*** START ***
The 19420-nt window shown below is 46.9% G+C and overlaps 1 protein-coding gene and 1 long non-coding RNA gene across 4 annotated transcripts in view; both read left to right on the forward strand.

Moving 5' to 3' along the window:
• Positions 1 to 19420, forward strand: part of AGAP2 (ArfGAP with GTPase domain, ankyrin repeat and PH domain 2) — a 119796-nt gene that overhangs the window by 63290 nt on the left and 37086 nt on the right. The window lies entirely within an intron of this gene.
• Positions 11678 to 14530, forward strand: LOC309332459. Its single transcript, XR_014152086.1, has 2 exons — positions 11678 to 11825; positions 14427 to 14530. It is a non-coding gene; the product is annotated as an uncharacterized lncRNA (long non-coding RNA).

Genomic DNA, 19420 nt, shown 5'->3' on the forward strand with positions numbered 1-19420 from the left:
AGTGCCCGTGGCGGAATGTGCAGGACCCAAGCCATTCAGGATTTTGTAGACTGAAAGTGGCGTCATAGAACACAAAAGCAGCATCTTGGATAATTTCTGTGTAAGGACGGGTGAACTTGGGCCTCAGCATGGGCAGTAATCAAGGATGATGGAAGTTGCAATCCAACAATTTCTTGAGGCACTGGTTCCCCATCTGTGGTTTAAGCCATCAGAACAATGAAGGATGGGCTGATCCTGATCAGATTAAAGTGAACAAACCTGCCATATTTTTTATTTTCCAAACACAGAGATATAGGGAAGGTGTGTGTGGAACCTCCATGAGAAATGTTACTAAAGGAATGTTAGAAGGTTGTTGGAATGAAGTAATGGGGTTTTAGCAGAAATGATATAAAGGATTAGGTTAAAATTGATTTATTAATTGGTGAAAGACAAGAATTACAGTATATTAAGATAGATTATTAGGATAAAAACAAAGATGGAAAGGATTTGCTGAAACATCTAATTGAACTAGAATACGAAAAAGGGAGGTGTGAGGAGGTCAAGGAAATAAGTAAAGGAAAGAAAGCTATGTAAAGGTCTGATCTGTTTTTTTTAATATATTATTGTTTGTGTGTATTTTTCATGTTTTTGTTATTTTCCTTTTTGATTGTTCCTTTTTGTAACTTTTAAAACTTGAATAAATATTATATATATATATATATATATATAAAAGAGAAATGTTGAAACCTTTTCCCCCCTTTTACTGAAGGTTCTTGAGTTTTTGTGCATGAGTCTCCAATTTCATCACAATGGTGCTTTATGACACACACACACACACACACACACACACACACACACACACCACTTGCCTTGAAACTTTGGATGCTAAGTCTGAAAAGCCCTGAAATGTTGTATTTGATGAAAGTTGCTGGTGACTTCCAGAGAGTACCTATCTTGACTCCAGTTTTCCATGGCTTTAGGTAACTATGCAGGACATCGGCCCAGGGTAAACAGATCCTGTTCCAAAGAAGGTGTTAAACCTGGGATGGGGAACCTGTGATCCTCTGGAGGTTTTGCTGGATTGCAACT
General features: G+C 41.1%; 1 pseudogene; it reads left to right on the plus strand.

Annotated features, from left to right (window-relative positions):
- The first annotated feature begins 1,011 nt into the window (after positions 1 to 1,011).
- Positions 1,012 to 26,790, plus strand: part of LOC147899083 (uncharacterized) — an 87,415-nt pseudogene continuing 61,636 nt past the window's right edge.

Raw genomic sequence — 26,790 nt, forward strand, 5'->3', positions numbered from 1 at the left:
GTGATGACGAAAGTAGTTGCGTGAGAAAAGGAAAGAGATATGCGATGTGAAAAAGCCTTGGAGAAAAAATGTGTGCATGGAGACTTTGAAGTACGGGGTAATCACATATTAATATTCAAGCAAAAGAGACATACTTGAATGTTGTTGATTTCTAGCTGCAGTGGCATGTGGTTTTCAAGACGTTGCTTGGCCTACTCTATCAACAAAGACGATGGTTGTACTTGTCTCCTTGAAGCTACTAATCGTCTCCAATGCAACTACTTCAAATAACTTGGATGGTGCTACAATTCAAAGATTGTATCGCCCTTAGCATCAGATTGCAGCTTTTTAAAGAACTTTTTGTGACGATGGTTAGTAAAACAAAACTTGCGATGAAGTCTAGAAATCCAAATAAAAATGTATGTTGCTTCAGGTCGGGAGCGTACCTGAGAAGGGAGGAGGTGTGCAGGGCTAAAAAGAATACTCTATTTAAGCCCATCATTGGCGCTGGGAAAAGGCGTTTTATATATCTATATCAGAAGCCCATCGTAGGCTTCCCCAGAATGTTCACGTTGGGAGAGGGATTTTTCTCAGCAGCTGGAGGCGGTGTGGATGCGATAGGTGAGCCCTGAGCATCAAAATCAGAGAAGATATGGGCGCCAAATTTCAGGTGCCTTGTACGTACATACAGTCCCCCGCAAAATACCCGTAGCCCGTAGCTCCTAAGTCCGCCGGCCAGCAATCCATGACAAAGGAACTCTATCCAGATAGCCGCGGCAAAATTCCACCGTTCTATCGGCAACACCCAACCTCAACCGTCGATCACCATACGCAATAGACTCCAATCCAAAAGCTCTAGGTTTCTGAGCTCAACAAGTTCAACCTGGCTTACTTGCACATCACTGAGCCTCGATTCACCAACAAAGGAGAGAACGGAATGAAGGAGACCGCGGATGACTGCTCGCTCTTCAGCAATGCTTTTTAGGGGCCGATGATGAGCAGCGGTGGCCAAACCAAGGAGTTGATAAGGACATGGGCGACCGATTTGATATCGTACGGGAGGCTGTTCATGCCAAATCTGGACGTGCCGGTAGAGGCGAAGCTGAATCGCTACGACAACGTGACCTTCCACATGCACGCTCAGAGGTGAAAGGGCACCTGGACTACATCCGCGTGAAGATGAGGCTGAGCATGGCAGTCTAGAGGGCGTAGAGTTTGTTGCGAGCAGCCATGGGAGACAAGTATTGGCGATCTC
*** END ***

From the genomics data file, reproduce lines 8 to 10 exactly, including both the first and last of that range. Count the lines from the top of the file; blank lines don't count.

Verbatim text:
Annotated features, from left to right (window-relative positions):
- The first annotated feature begins 1,011 nt into the window (after positions 1 to 1,011).
- Positions 1,012 to 26,790, plus strand: part of LOC147899083 (uncharacterized) — an 87,415-nt pseudogene continuing 61,636 nt past the window's right edge.